Date: Oct. 26
October mileage: 573.4
Temperature upon departure: 39
I had a cold-weather epiphany today: The secret to staying warm is staying fed.
It seems pretty simple, but it hadn't really occurred to me how important fuel is to the whole equation. I've been reading different accounts of people who contracted hypothermia while mountain climbing. In many cases, they were bundled up and climbing fairly strong. The temperature didn't change. The weather didn't change. One minute they were fine, and the next minute they were hypothermic. What happened? Does hypothermia really strike at random? Without warning? The whole idea was very scary.
Here in Juneau, during the fall monsoon, the temperature drops very slowly over time as the wind gradually picks up strength. It gives off the illusion of consistency, but there is change. By late October, the tail-end of the monsoon, the daily high temperatures have dropped from low-50s to high-30s. The 15 mph south winds gusting to 25 are now 25 mph south winds gusting to 50. If I was transported through time from early September to late October, I would likely change my habits drastically to match the change in weather. But when the cold weather settles in over weeks of barely-detectable increments, I may add a layer here and there, but I do little else differently.
However, the 30-mile rides of early September were not the same as the 30-mile rides of today. I set out with the same goals and the same destinations, forgetting that now the same distance takes longer, seems harder, and generally consumes more energy. What I feel at the end of these rides is cold. Sometimes it's a barely noticeable drop in my core temperature. Sometimes it's enough to spur shivering ... mild hypothermia. I thought the causes were failures in my clothing system. The next day I would add layers that I usually ended up getting rid of because I would overheat early in the ride. But today I tried something different ... something I don't usually do ... I set out on a 30-mile road ride with an Clif Bar in my pocket.
Chugging straight into a headwind at a screaming pace of 9 mph during my return ride, I caught the full force of a monster gust that nearly stopped me completely. I had to click out of my pedals to keep from tipping over. An amazing gust - the kind that sucks the oxygen right out of my lungs and leaves me gasping and sputtering. I could feel the wind tearing through my layers, prickling my skin and chilling my torso. The cold was already setting in, and I still had seven slow-moving miles before I would be home. It seemed a good time to eat the Clif Bar.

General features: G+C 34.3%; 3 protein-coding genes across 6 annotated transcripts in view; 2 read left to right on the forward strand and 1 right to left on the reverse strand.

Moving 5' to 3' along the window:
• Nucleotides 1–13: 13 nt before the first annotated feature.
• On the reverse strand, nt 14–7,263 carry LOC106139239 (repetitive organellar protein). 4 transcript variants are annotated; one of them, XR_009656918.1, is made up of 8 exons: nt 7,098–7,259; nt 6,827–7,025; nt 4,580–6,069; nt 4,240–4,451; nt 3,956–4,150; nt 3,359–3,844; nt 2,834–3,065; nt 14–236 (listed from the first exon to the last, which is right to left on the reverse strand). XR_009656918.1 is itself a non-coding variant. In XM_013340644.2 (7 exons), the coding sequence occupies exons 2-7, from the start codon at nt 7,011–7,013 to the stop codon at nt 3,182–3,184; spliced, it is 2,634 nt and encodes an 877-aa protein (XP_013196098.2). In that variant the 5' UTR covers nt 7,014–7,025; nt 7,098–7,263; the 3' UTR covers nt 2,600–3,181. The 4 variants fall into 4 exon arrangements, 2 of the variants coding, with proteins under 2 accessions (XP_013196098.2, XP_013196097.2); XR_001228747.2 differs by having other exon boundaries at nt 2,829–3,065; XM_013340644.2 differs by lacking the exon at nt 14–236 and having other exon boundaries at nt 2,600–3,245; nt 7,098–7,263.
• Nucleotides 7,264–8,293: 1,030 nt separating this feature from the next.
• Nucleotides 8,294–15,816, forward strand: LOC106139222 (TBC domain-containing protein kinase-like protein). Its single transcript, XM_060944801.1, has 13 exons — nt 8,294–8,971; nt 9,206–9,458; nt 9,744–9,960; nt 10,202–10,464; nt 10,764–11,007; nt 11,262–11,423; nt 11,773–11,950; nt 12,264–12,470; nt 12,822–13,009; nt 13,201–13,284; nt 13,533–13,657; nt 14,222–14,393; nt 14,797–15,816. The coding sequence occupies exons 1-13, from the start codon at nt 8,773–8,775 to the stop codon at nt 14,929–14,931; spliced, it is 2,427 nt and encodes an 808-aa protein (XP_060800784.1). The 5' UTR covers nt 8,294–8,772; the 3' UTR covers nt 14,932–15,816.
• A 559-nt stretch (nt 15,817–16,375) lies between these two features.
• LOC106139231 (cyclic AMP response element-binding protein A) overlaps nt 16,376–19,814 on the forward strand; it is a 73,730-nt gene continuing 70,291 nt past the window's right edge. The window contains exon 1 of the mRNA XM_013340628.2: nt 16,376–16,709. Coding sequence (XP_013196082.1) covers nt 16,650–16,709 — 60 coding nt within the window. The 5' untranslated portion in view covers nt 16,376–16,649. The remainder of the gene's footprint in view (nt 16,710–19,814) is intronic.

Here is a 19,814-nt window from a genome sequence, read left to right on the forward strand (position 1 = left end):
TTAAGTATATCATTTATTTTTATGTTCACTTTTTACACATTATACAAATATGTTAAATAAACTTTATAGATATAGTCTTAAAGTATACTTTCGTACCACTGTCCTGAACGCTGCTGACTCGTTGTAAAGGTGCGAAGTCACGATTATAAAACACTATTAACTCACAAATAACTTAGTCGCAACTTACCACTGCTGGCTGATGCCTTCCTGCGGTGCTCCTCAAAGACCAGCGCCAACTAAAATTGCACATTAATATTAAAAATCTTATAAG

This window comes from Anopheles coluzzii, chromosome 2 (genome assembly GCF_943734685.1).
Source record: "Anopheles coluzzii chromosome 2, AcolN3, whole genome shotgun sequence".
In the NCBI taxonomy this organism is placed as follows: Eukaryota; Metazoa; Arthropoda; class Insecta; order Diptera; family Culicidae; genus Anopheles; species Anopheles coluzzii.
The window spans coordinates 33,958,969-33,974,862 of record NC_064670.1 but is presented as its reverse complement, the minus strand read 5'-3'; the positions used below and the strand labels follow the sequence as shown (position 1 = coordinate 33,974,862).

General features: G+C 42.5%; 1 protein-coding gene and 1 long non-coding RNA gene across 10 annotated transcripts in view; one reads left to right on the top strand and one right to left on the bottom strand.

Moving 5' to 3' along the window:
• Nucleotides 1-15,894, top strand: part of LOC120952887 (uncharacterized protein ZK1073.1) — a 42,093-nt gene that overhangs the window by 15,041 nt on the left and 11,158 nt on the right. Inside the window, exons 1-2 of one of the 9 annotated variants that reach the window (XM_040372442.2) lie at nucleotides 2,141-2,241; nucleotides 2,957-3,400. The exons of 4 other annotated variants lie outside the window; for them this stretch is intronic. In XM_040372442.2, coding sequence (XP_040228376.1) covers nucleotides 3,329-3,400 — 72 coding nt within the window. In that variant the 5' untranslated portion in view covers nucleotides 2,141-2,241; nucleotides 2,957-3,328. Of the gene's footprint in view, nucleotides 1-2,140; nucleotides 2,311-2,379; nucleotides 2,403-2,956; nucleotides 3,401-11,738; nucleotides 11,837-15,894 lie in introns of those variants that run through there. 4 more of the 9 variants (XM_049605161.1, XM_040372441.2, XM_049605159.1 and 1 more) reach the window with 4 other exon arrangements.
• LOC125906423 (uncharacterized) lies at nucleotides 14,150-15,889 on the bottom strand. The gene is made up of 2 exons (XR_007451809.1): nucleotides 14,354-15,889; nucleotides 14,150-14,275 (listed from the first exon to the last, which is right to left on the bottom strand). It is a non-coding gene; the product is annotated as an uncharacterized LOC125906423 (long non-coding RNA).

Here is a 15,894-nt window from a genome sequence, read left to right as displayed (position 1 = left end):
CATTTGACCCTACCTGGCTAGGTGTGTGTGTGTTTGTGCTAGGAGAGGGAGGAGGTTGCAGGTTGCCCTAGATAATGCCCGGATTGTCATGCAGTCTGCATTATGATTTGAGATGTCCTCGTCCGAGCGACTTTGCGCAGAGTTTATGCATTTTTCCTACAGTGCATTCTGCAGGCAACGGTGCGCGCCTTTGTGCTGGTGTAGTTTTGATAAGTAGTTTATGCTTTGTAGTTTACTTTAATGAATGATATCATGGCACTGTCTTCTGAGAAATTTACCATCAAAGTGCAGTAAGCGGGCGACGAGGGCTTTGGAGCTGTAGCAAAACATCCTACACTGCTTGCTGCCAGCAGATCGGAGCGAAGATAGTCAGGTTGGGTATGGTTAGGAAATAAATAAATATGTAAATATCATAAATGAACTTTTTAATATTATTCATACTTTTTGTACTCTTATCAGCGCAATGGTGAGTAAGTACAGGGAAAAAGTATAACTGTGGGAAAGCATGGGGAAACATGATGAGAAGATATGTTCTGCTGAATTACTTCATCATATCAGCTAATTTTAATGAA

After that, I perked up considerably. My pace picked up; my body started to produce heat again; I could feel the core fires flare and beads of sweat began to form on the back of my neck. A few more monster gusts slowed my pace to 5 mph at times, but they didn't stop me. It finally made sense - it's been true all this time. I hadn't become overly susceptible to the mild cold of the fall monsoon. I had bonked.
When I came home, I finally began to leaf through the promisingly thorough but deathly boring medical booklet I recently picked up, "Hypothermia, Frostbite and Other Cold Injuries."
"In wilderness environments, hypothermia results from:
1. Inadequate protection from the cold.
2. Inadequate fluid intake resulting in dehydration.
3. Inadequate food for metabolic fuel to be burned during exercise."
Without caloric replacement, the body becomes much less efficient at regulating its own heat. It begins to tap fat stores to keep organs and muscles functioning, but these sources of fuel are too slow-burning to be efficiently used to produce heat. So even the early stages of a bonk can be dangerous at low temperatures. One of the first remedies the medical book recommends for a mildly hypothermic person: Sugar drink (one of the most quickly metabolized sources of fuel. Interestingly, the book said it doesn't matter if it's hot or cold. Hot drinks do little in the longterm to warm the body's core temperature. They just feel good.) Once you've had the sugar, embrace the urge to shiver violently. And try to commence exercising. The body can bring itself back from hypothermia, as long as it has something in the tank to burn.
Interesting. It seems so simple, but this is a real breakthrough for me. It's inspired me to take more stock of my energy level and food intake while riding. Bonking is annoying in the summer; it can be deadly in the winter.